Choke Washout

Since a sudden cut is incredibly unlikely in the choke, there’s not really a common symptom that it’s about to occur. Over time, the choke will wear so it’s important to gradually close it in and this should allow for circulating pressure maintenance. If the operator is having to do this to maintain circulating pressure, the pit volume should be checked just in case lost circulation is a problem. If there’s no loss of circulation, this suggests a worn choke. Even with the choke fully closed, there could come a point where a suitable circulating pressure is difficult to maintain. Before it gets to this stage, the worn choke should be repaired after switching the flow to a different choke.

Pump Failure

When there’s a failure at the fluid end, a common indicator is irregular rotary hose movement along with erratic standpipe pressure. In many cases, a decrease in circulating pressure will precede this. If an operator suspects pump failure, the well should be shut-in and the pump stopped. With the second rig pump (or the cement pump, if necessary!), the displacement should be continued. After this, there should be immediate repairs to the pump.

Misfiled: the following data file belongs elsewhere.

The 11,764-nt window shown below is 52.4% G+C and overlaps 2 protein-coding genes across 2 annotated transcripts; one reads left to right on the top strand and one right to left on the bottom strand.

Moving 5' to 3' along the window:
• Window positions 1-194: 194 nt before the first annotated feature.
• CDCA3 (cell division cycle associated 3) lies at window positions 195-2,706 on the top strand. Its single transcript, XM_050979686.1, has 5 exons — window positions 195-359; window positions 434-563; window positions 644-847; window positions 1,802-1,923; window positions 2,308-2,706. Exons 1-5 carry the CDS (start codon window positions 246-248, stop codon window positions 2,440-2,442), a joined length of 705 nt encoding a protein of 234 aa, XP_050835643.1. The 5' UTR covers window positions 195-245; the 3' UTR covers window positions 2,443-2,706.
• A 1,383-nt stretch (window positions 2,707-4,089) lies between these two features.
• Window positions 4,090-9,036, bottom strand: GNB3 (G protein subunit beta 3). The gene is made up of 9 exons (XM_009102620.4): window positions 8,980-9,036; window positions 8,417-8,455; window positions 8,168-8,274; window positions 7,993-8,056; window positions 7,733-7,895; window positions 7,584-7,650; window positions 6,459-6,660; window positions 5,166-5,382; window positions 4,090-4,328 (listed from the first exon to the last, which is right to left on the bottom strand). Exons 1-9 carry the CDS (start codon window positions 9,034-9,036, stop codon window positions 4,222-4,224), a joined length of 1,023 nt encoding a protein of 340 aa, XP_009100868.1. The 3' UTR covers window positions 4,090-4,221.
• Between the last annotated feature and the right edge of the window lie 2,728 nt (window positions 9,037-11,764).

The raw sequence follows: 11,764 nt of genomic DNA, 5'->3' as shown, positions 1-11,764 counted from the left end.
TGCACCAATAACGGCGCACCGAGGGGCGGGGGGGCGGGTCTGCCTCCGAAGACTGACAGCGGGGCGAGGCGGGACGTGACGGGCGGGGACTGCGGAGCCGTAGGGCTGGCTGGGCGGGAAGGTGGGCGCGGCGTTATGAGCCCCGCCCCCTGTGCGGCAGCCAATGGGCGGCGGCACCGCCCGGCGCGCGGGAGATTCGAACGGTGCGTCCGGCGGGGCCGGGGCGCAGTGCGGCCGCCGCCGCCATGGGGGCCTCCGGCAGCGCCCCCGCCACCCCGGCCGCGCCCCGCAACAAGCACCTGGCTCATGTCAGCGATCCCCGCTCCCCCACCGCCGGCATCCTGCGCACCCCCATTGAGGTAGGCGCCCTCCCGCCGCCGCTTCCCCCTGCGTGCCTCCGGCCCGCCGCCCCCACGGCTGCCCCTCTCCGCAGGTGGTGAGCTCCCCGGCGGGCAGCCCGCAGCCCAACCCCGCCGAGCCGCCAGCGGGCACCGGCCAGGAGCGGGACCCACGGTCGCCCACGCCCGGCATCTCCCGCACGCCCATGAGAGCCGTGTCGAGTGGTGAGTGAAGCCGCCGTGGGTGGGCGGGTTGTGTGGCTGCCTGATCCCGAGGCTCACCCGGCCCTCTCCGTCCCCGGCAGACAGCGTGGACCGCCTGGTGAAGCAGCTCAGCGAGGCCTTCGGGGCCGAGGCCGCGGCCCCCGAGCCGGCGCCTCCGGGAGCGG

String Washout

When a washout in the drillstring occurs, the most common indication will be a standpipe pressure decrease (the choke pressure will remain unchanged). In this event, the well should be shut in and the pump should be stopped. Through drillstring manipulation and extended circulation, the washout can grow in size so this needs to be prevented.

The biggest risk in these circumstances is a washout occurring close to the surface. If this happens, displacing the influx from the hole will become difficult and unlikely; it will only be possible when the influx is above the washout. If near the bottom of the well, displacing the kick may be possible. Of course, this comes with certain risks including the parting of the drillstring with continued circulation. If the pump is restarted, it’s important to re-establish the circulating pressure no matter the washout depth. If the original circulating pressure is maintained at the standpipe, this could cause excessive downhole pressures. Through a washout, the circulation may be contained for extended periods so the circulating pressure should be re-established periodically.

String Washed Out

String Washout

Summary of pressure responses of each complication is shown in the table below.

References  Cormack, D. (2007). An introduction to well control calculations for drilling operations. 1st ed. Texas: Springer.

Crumpton, H. (2010). Well Control for Completions and Interventions. 1st ed. Texas: Gulf Publishing.

Grace, R. (2003). Blowout and well control handbook [recurso electrónico]. 1st ed. Paises Bajos: Gulf Professional Pub.

Grace, R. and Cudd, B. (1994). Advanced blowout & well control. 1st ed. Houston: Gulf Publishing Company.

Watson, D., Brittenham, T. and Moore, P. (2003). Advanced well control. 1st ed. Richardson, Tex.: Society of Petroleum Engineers.